MKSAP: 62-year-old man is evaluated during a routine examination

Test your medicine knowledge with the MKSAP challenge, in partnership with the American College of Physicians.

A 62-year-old man is evaluated during a routine examination. Medical history is significant for a myocardial infarction 3 years ago, dyslipidemia, hypertension, tobacco use, and drinking two alcoholic drinks per day. Medications are an ACE inhibitor, a statin, a β-blocker, and aspirin. He participates in cardiac rehabilitation, exercising four to five times per week.

On physical examination, he is afebrile, blood pressure is 128/80 mm Hg, pulse rate is 83/min, and respiration rate is 18/min. BMI is 31 kg/m2. The patient has an obese abdomen.

Laboratory studies show a serum LDL cholesterol level of 68 mg/dL (1.76 mmol/L), HDL cholesterol level of 43 mg/dL (1.11 mmol/L), and triglyceride level of 150 mg/dL (1.70 mmol/L).

Which of the following interventions offers the greatest cardiac risk reduction in this patient?

A: Increase physical activity
B: More aggressive blood pressure lowering
C: More aggressive lipid modification
D: Reduce alcohol consumption
E: Smoking cessation

MKSAP Answer and Critique

The correct answer is E: Smoking cessation. This item is available to MKSAP 16 subscribers as item 5 in the Cardiology section.

MKSAP 16 released Part A on July 31. More information is available online.

Smoking cessation may have a greater effect on reducing mortality among patients with coronary artery disease (CAD) than any other intervention or treatment. One half of all smokers will die prematurely from consequences of tobacco abuse, and it is a principal contributor to the development of CAD, sudden cardiac death, acute myocardial infarction (MI), and heart failure.

A meta-analysis of 12 cohort studies of the effect of smoking cessation after myocardial infarction found the combined odds ratio for death in patients who quit was 0.54 compared with patients who continued, equivalent to a number needed to treat of 13. Similar mortality rate benefits have been observed in persons who quit smoking after coronary artery bypass surgery, following coronary angioplasty, and among patients with angiographically documented coronary stenosis. Another cohort study found that mortality among patients who quit smoking after MI approached that of nonsmokers within 3 years.

The benefits of cessation are seen early after cessation and have a significant effect on disease progression, hospital readmission, and mortality. Smokers should be educated to the fact that the relationship between MI and cigarette smoking is dose related and linear.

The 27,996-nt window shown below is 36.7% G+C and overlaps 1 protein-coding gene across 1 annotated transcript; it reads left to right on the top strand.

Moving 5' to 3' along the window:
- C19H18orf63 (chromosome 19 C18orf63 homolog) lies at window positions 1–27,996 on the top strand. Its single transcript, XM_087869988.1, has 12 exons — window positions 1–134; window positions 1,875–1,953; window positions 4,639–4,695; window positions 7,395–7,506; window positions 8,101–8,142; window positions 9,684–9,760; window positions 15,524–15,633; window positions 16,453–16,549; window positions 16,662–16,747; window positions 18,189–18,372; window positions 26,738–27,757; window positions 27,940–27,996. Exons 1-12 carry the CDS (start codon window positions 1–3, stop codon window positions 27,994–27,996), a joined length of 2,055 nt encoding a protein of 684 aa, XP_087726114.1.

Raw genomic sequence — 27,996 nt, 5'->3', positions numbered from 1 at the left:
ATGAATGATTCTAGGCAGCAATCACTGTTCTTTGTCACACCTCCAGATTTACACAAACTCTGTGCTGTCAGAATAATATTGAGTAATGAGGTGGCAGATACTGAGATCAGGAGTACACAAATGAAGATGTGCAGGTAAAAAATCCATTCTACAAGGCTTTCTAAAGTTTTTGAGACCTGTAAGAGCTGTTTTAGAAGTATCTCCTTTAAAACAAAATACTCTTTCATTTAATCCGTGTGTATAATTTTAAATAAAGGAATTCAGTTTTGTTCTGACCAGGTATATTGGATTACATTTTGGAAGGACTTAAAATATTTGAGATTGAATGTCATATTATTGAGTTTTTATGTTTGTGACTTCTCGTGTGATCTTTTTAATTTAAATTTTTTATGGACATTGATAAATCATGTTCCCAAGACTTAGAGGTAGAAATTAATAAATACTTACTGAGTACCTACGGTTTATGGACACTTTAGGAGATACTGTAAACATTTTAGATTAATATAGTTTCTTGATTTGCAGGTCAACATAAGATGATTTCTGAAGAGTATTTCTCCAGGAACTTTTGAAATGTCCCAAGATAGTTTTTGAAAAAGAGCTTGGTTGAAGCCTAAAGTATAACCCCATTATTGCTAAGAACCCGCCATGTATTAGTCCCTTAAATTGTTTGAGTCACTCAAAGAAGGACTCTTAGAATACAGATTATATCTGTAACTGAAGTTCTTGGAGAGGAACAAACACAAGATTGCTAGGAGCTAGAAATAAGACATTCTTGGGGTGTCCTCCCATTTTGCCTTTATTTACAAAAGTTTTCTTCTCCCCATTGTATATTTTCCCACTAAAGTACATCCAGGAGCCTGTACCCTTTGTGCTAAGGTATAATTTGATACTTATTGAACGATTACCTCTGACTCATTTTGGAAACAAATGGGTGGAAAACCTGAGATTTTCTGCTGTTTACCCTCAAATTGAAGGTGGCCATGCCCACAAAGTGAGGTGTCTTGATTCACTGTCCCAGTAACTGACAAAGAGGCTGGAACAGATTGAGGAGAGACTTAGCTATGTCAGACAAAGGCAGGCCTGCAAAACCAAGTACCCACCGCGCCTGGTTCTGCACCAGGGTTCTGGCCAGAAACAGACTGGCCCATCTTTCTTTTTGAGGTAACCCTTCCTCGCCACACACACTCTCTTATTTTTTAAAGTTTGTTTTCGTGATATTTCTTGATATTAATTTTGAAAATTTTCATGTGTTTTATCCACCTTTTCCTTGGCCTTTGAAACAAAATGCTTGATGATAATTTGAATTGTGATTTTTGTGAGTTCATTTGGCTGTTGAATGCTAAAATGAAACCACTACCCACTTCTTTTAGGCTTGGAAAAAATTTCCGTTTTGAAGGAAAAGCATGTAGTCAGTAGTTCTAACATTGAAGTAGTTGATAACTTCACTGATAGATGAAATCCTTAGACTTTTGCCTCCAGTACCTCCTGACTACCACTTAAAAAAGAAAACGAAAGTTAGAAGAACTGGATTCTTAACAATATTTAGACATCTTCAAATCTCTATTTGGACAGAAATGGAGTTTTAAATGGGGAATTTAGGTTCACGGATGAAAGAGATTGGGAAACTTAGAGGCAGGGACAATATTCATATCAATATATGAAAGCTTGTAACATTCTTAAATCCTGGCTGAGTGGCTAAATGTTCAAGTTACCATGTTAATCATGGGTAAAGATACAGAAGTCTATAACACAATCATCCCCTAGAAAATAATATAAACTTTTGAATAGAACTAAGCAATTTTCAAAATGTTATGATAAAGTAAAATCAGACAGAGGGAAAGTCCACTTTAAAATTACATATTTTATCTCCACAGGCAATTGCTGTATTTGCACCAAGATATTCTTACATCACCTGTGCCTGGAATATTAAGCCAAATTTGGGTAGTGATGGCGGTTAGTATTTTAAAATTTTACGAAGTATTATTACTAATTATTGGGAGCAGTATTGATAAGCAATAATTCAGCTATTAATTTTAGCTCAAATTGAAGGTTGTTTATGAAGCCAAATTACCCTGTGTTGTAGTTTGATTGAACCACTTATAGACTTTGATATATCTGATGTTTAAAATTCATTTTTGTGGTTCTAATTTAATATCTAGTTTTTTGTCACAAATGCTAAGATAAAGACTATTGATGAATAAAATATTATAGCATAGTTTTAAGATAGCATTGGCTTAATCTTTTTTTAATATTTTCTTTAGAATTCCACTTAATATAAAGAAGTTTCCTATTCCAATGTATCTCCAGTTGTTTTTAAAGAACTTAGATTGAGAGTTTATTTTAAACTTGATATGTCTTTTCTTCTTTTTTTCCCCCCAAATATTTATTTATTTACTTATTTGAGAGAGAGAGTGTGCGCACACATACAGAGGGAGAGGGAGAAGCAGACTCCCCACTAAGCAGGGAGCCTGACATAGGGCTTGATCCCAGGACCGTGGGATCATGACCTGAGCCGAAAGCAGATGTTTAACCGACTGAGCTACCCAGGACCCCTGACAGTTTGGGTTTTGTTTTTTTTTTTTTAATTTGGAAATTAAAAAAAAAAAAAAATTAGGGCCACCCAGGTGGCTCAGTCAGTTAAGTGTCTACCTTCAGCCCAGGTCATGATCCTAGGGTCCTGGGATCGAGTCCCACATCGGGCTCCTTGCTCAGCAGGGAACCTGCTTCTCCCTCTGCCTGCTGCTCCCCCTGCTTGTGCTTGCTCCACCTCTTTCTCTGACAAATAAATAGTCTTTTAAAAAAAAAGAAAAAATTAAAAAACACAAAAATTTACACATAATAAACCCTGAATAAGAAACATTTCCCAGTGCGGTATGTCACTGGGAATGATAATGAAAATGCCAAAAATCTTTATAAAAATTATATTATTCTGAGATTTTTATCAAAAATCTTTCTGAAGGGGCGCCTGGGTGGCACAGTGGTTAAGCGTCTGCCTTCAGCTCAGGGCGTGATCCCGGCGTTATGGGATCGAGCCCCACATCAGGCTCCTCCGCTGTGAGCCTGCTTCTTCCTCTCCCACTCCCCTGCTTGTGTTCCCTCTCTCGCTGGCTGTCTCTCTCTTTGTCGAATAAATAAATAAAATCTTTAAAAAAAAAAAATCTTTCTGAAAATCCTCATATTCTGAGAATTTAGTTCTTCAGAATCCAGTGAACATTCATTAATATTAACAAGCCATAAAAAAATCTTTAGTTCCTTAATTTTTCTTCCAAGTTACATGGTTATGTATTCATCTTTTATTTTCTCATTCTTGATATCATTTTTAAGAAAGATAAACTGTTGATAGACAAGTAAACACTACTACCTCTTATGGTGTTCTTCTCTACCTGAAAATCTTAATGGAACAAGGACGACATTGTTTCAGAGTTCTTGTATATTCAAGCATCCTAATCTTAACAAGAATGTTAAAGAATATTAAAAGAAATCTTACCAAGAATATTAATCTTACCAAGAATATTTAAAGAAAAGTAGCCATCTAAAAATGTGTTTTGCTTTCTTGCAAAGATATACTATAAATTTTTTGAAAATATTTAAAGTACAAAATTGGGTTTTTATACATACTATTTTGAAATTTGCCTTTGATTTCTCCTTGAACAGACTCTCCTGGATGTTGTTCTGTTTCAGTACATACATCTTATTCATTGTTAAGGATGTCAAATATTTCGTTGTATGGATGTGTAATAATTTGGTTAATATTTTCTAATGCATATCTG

There is an eight-fold elevation in the odds ratio for persons who smoke more than 40 cigarettes per day.

The benefits of pharmacologic therapy have made it the prime means of successful smoking cessation. There are multiple forms available, including nicotine replacement, bupropion, and varenicline.

Persons with CAD without demonstrable ischemia are recommended by the American College of Cardiology and the American Heart Association (ACC/AHA) to exercise at least 3 times weekly for at least 20 minutes per session. This patient already meets that goal.

Based on recommendations from the ACC/AHA, the target blood pressure for persons with CAD is below 130/80 mm Hg; in those with left ventricular systolic dysfunction, below 120/80 mm Hg. This patient does not have left ventricular systolic dysfunction and his antihypertensive therapy is sufficient.

The National Cholesterol Education Panel (NCEP) Adult Treatment Panel III (ATP III) LDL cholesterol goal for persons at high cardiovascular risk is below 100 mg/dL (2.59 mmol/L). An optional LDL cholesterol goal for persons at very high cardiovascular risk, which includes those with established CAD and continued smoking, is below 70 mg/dL (1.81 mmol/L). This patient’s LDL cholesterol level is already below 70 mg/dL (1.81 mmol/L).

Although moderate alcohol consumption (approximately one to three drinks daily) is associated with a lower risk of CAD, excessive alcohol intake accounts for approximately 4% of cases of dilated cardiomyopathy. The level of ingestion has been estimated to be 8 to 21 drinks per day for at least 5 years before abnormalities in cardiac structure and function occur. Reducing this patient’s current level of alcohol consumption will not reduce his risk of CAD.

Key Point

  • Mortality among patients who quit smoking following a myocardial infarction approaches that of nonsmokers within 3 years.

Learn more about ACP’s MKSAP 16.

This content is excerpted from MKSAP 16 with permission from the American College of Physicians (ACP). Use is restricted in the same manner as that defined in the MKSAP 16 Digital license agreement. This material should never be used as a substitute for clinical judgment and does not represent an official position of ACP. All content is licensed to on an “AS IS” basis without any warranty of any nature. The publisher, ACP, shall not be liable for any damage or loss of any kind arising out of or resulting from use of content, regardless of whether such liability is based in tort, contract or otherwise.

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